Annotated Excerpt: GREENSMITH by Aliya Whiteley (Unsung Stories)

WhiteleyA-GreensmithHi! Thanks for asking me to annotate part of Greensmith. It’s an interesting business, to revisit the writing later and see what I can remember of the process. To be honest, I don’t know how much of this was a series of conscious decisions at the time. I remember I struggled with some aspects of this book, particularly where it was heavily plot-driven, but all that struggle seems to have been on the inside, and not on the page, if that makes sense. I was relieved to find I enjoyed reading it back and seeing it again.

When it came to choosing part of Greensmith to look back over with a critical eye, I found myself drawn to this key moment in the early chapters. It’s the gateway chapter. It makes the leap from the initial hard work of establishing character and motivation to being free to run with the plot, travelling all over the universe in this case, with the reader along for the ride. Continue reading

Annotated Excerpt: THREADING THE LABYRINTH by Tiffani Angus

AngusT-AuthorPicThreading the Labyrinth, at its most basic, is about 400 years in a haunted English Garden—a sort of Tom’s Midnight Garden or The Children of Green Knowe but for adults. The novel has a frame set in 2010 in which Toni, our protagonist, has inherited a house and the remains of a once great estate; she dubs it The Remains because it’s just that: what’s left after time and economic hardship have taken their toll. As Toni uncovers the mysteries of the place, the narrative jumps back to stories about earlier garden workers, mostly women, who lived there in the 1620s, 1770s, 1860s and 1940s, but not necessarily in chronological order. I wrote the novel as part of a dissertation for a PhD in Creative Writing, which required research into several centuries of English gardening history and how gardens function in fantasy fiction. The final PhD version of the novel was different from the published version of the novel: it underwent a structure shift, lost a POV character, had another POV change, and survived other changes. But what I annotate here is mostly original to the “viva” version of the book. Continue reading

Interview with VICKI JARRETT

JarettV-AuthorPicLet’s start with an introduction: Who is Vicki Jarrett?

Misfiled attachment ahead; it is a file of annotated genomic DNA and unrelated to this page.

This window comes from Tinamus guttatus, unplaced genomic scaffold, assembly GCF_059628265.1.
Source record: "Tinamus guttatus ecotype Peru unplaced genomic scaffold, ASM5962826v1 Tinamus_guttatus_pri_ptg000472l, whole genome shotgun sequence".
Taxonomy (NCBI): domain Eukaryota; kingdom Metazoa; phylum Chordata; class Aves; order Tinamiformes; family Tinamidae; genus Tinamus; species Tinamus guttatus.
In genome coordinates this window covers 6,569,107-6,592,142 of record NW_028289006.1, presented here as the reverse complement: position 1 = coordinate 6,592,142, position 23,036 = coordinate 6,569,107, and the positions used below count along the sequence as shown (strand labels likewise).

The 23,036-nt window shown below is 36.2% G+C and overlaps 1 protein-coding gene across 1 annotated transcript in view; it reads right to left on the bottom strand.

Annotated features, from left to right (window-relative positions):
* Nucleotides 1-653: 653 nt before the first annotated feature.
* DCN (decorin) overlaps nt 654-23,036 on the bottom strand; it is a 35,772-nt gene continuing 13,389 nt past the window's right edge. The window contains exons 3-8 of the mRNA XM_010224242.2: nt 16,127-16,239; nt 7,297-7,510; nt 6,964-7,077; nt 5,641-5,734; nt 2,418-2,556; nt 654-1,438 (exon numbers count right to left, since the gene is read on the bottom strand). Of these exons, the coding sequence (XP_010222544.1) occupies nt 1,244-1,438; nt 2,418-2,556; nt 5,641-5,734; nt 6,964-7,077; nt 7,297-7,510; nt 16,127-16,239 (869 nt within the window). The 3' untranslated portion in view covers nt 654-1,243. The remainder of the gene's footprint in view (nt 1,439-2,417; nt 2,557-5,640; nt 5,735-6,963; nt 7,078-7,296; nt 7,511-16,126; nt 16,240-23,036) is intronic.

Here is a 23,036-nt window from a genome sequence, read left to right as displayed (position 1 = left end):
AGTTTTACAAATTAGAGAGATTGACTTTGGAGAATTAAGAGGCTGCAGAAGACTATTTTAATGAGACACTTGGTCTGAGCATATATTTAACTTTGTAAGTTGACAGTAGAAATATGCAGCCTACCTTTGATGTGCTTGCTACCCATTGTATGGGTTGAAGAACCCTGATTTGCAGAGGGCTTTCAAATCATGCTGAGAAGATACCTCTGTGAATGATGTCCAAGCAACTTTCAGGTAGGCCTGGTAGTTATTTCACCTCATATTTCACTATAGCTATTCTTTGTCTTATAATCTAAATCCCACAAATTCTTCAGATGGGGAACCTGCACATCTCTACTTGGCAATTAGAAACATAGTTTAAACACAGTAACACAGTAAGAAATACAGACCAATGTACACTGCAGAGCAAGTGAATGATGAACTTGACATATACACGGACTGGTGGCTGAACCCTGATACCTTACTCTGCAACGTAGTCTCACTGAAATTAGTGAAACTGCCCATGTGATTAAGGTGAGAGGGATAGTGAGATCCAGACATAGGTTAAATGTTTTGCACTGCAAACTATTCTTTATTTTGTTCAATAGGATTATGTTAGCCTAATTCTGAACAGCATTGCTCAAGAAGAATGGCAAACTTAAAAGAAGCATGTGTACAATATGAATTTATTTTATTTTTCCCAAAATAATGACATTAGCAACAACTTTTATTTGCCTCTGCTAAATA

Do other people have coherent answers when asked who they are? I’m not one of those people. As a massive over-thinker, questions like that can create sink holes in my brain that’ll take me weeks to crawl out of so, sorry, but I’ll pass on that one.

Your new novel, Always North, was recently published by Unsung Stories. It looks really interesting: How would you introduce it to a potential reader?

Always North is about complicity, accountability and our messed-up environment, about what constitutes mind and memory, and how wrong we might be about the way time works. It’s set over two time frames and settings: an oil survey vessel in the Arctic Ocean in 2025 and the Scottish Highlands in 2045. It’s been called ‘psychological scifi’ and ‘speculative literary fiction’ but I’m happy for readers to decide what they think it is. Continue reading

Guest Post: “Five Old British Ways of Predicting the Future” by Aliya Whiteley

WhiteleyA-ArrivalOfMissivesUSWe never know what’s going to happen in the future, but that’s never stopped us from guessing.

In my novel The Arrival of Missives, Shirley Fearna teenage girl, is infatuated with her teacher. He served as a soldier during World War I and now keeps himself apart from the locals of the small English village where he lives. As Shirley tries harder to become part of his life, she discovers he has a secret. He believes that he is being shown the future. His method of predicting events to come is too unusual to spoil here, so instead here are a few other traditional British methods of predicting the future: Continue reading

Interview with ALIYA WHITELEY on 2084

Above you can watch an interview with Aliya Whiteley, one of the authors whose work will feature in the new anthology 2084. Published by Unsung Stories, the anthology has been funded through Kickstarter. It sounds like a really interesting collection, and I’m looking forward to reading it. At the time of writing, it has raised three times its original goal (stretch goals have been added). Continue reading